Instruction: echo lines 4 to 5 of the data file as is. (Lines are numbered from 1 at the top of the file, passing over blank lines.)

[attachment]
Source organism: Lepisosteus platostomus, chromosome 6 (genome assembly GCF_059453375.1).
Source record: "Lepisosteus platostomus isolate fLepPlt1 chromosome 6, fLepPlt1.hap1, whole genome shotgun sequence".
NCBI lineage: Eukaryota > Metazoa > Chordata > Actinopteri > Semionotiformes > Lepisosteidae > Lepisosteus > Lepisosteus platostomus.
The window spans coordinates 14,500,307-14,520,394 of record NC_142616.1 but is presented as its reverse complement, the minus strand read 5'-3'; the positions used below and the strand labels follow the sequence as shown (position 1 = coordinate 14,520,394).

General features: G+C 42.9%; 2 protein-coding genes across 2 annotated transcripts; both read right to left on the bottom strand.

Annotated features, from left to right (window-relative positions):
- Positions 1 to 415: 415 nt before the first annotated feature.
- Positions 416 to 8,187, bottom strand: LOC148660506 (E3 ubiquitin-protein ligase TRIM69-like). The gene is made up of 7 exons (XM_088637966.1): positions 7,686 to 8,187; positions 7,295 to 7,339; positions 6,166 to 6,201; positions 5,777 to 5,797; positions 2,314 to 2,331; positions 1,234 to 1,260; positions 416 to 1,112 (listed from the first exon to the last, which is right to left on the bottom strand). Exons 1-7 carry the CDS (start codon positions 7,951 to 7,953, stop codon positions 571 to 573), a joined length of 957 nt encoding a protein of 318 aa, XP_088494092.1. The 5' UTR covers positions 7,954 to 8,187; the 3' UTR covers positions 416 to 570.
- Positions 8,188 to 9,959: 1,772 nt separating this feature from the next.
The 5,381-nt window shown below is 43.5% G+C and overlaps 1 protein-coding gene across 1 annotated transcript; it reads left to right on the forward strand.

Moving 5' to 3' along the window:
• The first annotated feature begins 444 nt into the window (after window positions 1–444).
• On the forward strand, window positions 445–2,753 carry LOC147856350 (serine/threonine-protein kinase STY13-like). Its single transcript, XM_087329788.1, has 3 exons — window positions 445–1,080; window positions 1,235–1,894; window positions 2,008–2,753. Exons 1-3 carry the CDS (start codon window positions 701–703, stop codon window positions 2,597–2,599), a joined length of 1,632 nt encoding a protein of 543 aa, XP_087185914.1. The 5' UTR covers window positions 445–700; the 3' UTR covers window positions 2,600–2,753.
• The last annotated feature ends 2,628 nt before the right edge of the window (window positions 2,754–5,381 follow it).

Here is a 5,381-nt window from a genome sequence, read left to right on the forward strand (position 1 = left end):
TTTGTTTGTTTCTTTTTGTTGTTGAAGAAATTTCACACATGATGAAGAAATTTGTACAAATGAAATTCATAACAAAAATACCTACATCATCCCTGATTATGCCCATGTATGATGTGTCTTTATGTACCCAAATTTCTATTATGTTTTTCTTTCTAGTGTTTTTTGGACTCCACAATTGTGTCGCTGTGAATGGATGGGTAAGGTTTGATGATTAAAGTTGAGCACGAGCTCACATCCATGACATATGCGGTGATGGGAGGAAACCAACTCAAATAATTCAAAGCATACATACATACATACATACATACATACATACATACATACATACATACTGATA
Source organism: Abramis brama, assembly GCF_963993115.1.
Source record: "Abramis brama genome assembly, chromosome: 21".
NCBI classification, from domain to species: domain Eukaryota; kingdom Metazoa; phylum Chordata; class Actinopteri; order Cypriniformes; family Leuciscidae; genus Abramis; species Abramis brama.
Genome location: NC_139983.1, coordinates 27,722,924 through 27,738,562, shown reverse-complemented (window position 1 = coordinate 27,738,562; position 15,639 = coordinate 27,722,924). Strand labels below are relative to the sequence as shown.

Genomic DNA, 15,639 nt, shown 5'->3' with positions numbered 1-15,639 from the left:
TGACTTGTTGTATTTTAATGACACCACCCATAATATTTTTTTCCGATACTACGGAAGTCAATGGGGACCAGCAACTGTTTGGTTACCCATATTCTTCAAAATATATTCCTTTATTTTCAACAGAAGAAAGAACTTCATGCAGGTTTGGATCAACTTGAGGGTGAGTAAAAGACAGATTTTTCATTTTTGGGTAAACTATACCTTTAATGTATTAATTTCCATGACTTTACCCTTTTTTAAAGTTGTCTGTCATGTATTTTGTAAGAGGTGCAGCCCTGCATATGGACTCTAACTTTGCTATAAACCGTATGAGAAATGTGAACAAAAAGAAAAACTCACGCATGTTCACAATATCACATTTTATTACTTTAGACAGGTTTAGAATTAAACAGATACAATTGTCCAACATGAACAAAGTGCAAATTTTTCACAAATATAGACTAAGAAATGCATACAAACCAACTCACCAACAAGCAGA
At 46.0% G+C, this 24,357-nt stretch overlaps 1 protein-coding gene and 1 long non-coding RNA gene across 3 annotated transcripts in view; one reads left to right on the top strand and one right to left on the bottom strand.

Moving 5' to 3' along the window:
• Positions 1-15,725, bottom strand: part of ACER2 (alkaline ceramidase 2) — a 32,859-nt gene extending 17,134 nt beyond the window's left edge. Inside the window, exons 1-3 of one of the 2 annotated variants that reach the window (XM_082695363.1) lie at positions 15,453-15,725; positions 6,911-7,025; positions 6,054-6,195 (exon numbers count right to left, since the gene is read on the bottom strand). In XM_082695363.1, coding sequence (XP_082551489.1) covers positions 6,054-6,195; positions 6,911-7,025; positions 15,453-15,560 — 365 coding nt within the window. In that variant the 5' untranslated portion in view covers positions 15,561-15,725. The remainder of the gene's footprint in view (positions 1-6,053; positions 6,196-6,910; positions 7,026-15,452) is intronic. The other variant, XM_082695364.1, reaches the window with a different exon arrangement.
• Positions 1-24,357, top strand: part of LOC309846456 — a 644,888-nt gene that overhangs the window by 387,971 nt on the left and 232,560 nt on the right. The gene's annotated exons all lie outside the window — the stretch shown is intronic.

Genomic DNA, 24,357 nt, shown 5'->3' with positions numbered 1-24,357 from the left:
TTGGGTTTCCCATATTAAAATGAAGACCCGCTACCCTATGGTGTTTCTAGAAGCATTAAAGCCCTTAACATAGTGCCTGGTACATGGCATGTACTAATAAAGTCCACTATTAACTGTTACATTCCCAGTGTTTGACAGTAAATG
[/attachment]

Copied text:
The window spans coordinates 14,500,307-14,520,394 of record NC_142616.1 but is presented as its reverse complement, the minus strand read 5'-3'; the positions used below and the strand labels follow the sequence as shown (position 1 = coordinate 14,520,394).

General features: G+C 42.9%; 2 protein-coding genes across 2 annotated transcripts; both read right to left on the bottom strand.